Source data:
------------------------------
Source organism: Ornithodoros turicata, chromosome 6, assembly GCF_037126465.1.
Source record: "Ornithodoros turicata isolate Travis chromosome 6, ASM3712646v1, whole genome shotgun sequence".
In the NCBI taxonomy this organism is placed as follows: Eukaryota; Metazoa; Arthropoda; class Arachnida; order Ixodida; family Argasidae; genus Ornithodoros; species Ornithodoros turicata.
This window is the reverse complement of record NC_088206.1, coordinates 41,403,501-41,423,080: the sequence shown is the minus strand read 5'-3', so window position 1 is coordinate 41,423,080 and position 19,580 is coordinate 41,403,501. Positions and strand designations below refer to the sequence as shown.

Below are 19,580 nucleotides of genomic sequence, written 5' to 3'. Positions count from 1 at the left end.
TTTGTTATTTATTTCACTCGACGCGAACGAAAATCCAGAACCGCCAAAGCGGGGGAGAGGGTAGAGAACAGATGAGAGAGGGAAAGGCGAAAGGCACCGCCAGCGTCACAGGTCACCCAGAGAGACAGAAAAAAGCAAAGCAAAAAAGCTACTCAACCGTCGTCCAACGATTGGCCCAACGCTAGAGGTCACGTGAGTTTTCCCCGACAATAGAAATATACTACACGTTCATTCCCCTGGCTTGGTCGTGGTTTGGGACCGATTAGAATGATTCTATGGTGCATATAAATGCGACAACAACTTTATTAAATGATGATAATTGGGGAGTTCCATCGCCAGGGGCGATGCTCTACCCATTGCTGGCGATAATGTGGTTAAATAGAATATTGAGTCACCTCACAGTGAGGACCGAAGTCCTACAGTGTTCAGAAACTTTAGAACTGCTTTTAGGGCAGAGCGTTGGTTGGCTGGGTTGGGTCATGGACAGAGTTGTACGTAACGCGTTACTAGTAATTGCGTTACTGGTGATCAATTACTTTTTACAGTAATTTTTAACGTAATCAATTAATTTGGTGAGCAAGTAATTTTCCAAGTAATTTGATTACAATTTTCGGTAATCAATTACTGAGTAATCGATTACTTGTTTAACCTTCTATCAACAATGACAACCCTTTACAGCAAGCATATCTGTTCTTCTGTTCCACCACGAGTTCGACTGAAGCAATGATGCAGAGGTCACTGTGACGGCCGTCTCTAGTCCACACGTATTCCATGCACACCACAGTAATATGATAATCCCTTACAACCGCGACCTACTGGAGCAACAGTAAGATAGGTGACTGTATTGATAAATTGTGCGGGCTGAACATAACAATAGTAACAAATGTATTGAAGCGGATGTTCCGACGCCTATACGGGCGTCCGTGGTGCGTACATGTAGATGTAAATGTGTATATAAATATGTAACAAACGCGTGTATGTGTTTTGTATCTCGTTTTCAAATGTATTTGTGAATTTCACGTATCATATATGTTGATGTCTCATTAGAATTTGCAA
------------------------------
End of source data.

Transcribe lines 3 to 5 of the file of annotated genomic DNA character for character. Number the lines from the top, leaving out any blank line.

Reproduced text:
In the NCBI taxonomy this organism is placed as follows: Eukaryota; Metazoa; Arthropoda; class Arachnida; order Ixodida; family Argasidae; genus Ornithodoros; species Ornithodoros turicata.
This window is the reverse complement of record NC_088206.1, coordinates 41,403,501-41,423,080: the sequence shown is the minus strand read 5'-3', so window position 1 is coordinate 41,423,080 and position 19,580 is coordinate 41,403,501. Positions and strand designations below refer to the sequence as shown.

Below are 19,580 nucleotides of genomic sequence, written 5' to 3'. Positions count from 1 at the left end.